The Case Against the New Deal


Writing in National Review, the Pacific Legal Foundation's Timothy Sandefur has a superb article explaining why the Supreme Court's "Four Horsemen of Reaction"—conservative Justices George Sutherland, Willis Van Devanter, Pierce Butler, and James McReynolds—were right to strike down portions of FDR's New Deal:

The Four Horsemen drew from a long line of precedent—some quite fresh—that correctly restrained government power and protected economic freedom in ways incompatible with Roosevelt's plans. Moreover, their forebodings proved justified: The theories the Court embraced in 1937 sapped state autonomy, fostered a federal bureaucracy totally alien to the Founders' vision, and abandoned individual liberty to the arbitrary will of legislatures. Today, government limits economic freedom in countless anti-competitive ways—requiring even florists and interior decorators to undergo years of expensive education and confiscating property virtually without restraint.

And for a closer look at one of the New Deal's many victims, in today's Washington Post George Will narrates the tale of Jacob Maged, who was jailed for violating FDR's National Industrial Recovery Act:

With his responsibilities as a father of four, Maged should have shunned a life of crime. Instead, he advertised his criminal activity with a placard in his shop window, promising to press men's suits for 35 cents. This he did, even though President Franklin Roosevelt's New Dealers, who knew an amazing number of things—his economic aides were not called a "Brains Trust" for nothing—knew that the proper price for pressing a man's suit was 40 cents.

For more New Deal villainy, see here and here.

NEXT: Rep. John Murtha Might Be Dead, But His Repulsive Earmark Legacy Lives On (So Does Ted Kennedy's)

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  1. The New Deal’s threat to true liberalism extends beyond economics:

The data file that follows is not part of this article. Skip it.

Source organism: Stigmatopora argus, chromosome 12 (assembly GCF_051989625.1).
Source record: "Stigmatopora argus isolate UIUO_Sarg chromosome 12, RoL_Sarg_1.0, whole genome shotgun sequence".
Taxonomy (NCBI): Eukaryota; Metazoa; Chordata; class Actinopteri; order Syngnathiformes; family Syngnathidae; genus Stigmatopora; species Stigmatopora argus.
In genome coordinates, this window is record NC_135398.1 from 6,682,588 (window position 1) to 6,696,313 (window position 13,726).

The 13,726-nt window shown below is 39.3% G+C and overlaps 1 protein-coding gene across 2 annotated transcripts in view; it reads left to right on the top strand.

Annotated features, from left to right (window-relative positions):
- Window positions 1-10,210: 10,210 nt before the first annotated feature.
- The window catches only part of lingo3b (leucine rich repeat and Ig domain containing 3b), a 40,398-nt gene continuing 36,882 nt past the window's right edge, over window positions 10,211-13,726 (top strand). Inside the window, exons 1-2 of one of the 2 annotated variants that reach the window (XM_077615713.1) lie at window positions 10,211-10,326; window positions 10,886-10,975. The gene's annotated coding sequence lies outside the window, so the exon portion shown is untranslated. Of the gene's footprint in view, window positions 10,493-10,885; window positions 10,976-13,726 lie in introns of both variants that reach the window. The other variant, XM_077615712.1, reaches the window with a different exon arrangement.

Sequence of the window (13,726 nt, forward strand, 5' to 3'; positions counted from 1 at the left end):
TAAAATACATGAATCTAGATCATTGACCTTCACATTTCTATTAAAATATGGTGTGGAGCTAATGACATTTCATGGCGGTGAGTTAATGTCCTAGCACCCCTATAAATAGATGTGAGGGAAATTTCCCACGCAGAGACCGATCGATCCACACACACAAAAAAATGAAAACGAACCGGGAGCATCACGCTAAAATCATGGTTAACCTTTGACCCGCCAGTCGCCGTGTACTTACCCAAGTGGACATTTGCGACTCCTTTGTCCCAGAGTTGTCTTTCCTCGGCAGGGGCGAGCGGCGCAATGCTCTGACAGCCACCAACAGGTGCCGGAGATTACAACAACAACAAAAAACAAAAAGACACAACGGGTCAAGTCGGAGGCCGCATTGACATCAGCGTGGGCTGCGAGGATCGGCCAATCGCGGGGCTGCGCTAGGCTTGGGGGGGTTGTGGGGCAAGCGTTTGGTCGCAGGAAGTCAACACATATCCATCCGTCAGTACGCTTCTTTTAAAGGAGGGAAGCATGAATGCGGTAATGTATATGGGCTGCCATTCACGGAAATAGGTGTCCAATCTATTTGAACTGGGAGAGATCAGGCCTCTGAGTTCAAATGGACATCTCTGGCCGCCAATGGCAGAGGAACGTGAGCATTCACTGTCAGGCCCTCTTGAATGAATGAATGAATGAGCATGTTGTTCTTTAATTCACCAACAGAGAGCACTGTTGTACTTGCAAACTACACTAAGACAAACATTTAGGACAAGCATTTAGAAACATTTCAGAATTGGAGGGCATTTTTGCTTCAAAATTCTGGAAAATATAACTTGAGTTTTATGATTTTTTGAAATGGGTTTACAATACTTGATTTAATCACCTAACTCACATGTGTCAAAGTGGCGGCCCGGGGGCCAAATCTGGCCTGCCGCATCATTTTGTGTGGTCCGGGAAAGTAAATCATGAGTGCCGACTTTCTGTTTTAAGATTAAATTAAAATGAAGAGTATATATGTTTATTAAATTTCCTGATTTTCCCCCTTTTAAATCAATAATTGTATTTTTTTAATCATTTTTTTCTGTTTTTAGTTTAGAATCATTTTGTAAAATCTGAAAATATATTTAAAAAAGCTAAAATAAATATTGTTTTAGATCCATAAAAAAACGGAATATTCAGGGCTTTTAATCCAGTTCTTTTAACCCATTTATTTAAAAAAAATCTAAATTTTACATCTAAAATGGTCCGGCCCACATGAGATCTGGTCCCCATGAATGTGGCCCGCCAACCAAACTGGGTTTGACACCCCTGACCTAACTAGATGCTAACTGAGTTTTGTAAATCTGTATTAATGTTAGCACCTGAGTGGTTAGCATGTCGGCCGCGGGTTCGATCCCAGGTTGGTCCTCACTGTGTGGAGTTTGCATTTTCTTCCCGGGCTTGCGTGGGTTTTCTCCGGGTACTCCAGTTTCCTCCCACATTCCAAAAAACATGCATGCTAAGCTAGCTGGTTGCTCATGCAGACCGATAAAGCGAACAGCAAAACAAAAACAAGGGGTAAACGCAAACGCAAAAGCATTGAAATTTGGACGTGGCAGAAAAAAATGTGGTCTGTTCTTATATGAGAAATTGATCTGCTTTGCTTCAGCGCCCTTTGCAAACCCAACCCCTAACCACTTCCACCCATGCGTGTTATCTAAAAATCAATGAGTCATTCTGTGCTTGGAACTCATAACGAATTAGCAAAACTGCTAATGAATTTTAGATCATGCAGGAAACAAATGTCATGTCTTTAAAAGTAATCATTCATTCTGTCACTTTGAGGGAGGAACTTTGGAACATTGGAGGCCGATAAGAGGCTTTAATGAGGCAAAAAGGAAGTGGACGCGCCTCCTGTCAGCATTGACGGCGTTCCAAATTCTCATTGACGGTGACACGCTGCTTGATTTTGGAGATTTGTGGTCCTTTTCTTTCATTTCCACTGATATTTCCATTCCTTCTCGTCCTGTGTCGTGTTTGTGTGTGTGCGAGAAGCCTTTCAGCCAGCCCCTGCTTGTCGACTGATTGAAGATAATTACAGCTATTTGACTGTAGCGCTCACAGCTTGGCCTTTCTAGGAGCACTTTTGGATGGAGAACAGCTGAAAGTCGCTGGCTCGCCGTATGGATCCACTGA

A commitment to greater statism begets more such commitments, and if what we may call the Ronald Dworkin generation pooh-poohed the “silly proposition that true liberals must respect economic as well as intellectual liberty,” the Cass Sunstein generation repudiates as even sillier the proposition that liberals cannot impose on the free market of ideas the same doctrines and controls they impose on the free market in widgets. (The esteemed professor has insisted that speech, like commerce, must have its own “New Deal.” With Sunstein as thought control’s FDR, who will be its LBJ?)

    What’s Sunstein doing these days?

  2. Jacob Maged, who was jailed for violating FDR’s National Industrial Recovery Act

    Maged was a partisan obstructionist, a Tailor of No.

    1. I bet he discriminated against black people too. Racist!

  3. Looking back on the 20th century, have any of the large government projects achieved their goal? The New Deal lengthened the Great Depression, the War on Poverty has created a permanent underclass, the War on Drugs has resulted in a permanent criminal class with no effects on drug use. It’s fucking sickening.

    And a large number of people continue to support government programs without a second thought…

    1. Because it’s For The Children?, dickwad.


    2. The problem isn’t government, it’s dumbasses.

      1. That said, WWII was intended to kill a shitload of people, and succeeded beyond anyone’s wildest expectations. And the Holocaust went about as well as any government program could be expected to do, in terms of meeting its stated goals. So, when it comes to murder on the scale of “fuckton” or “assload”, you have to admit that government can be pretty effective.

    3. It’s drilled into people’s heads form an early age that statists were the greatest leaders of this country. Ask any public school teacher who the greatest president was. She’ll tell you one of two people.

      Guess who they are.